The first local human case of anaplasmosis, a tick-borne disease, was reported this month in Washington state.

The case was discovered on Aug. 8 after a Whatcom County man in his 80s was hospitalized with severe disease after working in the brush in Mason County, according to the Washington State Department of Health. The man, likely bitten by an infected tick, is recovering.

While human cases of anaplasmosis have been identified in the state before, this is the first case that did not involve travel outside of Washington. There have been cases of dogs diagnosed with anaplasmosis after being bit within the state, DOH said.

In humans, symptoms include fever, headache, muscle aches and nausea and typically begin within one to two weeks of a tick bite. There is no vaccine to prevent the disease, which is treatable with antibiotics, according to DOH.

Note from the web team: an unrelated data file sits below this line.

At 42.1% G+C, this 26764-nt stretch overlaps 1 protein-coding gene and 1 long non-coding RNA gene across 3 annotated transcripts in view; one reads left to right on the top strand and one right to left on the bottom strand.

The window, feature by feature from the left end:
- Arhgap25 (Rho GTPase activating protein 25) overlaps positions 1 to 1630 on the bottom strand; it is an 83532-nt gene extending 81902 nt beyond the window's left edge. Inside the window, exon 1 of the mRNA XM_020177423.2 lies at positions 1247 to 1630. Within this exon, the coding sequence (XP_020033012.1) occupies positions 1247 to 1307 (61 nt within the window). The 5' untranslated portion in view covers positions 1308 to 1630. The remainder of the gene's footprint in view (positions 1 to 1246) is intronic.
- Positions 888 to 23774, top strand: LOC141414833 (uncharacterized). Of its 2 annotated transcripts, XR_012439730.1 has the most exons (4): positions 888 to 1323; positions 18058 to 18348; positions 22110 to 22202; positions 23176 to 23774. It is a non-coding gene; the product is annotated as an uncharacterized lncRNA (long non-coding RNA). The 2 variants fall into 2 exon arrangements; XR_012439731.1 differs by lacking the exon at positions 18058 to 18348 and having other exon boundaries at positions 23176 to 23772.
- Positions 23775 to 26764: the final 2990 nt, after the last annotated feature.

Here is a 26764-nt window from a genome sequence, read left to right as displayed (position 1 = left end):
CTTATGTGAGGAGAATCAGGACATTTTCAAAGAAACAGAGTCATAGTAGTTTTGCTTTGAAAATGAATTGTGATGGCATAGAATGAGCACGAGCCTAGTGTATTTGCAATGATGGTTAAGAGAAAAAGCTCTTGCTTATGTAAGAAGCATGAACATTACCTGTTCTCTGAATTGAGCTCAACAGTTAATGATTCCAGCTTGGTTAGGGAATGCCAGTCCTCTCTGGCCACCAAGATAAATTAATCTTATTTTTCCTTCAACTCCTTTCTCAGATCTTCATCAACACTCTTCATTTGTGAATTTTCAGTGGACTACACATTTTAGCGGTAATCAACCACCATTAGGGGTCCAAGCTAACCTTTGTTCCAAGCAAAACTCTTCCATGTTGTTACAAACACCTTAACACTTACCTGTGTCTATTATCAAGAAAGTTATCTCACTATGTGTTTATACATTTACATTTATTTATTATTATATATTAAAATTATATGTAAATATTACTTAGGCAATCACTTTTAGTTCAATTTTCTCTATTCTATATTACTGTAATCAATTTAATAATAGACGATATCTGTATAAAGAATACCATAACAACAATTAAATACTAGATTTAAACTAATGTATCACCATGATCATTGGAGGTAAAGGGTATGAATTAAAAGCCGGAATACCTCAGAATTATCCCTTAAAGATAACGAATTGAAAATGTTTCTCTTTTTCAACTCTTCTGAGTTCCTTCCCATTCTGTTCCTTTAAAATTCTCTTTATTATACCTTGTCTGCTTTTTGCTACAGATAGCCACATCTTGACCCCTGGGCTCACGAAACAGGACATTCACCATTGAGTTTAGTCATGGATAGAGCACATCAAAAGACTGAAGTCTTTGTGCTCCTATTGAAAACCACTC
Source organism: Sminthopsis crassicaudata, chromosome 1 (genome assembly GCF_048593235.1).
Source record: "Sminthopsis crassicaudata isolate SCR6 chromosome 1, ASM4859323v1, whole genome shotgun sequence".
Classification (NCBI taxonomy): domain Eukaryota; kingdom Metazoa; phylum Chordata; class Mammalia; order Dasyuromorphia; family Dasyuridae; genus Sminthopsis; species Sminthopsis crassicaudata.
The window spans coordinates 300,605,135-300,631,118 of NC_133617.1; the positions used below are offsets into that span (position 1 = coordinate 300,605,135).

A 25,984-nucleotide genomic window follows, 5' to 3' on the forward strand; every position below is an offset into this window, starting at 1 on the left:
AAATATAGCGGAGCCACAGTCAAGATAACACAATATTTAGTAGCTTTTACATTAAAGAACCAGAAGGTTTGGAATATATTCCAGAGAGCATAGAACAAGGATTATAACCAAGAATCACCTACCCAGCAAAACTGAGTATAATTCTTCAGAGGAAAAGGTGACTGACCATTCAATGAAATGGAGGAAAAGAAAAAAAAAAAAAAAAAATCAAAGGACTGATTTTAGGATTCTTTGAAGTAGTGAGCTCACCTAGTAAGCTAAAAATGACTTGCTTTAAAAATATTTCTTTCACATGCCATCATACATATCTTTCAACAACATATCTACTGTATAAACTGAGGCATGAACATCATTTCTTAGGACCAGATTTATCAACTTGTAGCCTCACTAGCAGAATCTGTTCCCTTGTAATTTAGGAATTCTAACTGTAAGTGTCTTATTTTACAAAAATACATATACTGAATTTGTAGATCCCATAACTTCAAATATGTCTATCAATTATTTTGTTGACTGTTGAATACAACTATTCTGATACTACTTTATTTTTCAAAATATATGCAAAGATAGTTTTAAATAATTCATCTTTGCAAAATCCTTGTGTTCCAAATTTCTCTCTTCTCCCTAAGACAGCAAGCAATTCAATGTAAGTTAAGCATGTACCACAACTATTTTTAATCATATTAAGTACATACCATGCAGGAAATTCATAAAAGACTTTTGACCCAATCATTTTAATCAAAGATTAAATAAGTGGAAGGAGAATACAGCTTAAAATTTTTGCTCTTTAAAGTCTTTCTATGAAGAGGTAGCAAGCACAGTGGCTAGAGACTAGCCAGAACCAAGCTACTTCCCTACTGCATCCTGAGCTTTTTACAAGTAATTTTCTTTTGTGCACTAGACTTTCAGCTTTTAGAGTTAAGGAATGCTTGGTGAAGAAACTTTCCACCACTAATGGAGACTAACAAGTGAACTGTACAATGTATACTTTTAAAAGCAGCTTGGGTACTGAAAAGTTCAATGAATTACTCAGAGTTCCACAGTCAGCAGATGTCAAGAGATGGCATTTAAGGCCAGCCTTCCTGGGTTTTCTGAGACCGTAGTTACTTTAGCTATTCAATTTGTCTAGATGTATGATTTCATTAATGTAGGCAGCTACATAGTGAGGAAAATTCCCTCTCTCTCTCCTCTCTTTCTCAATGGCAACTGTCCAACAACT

The disease is spread by the western blacklegged tick, which is found in the western parts of the state and along the eastern slopes of the Cascades.

“Not all tick bites will cause disease,” said Washington state epidemiologist Scott Lindquist in a news release. “However, people across Washington are at risk for tick-borne illnesses and should take precautions to prevent tick bites.”

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The article then gives tick prevention tips.  You will be helped more by reading this:

The article then explains what to do if you are bitten by a tick.  Again, you will be helped better by reading these:

Do NOT take the “wait and see” approach.

If you are bitten by a black legged tick, get on treatment asap.  The risk just isn’t worth it.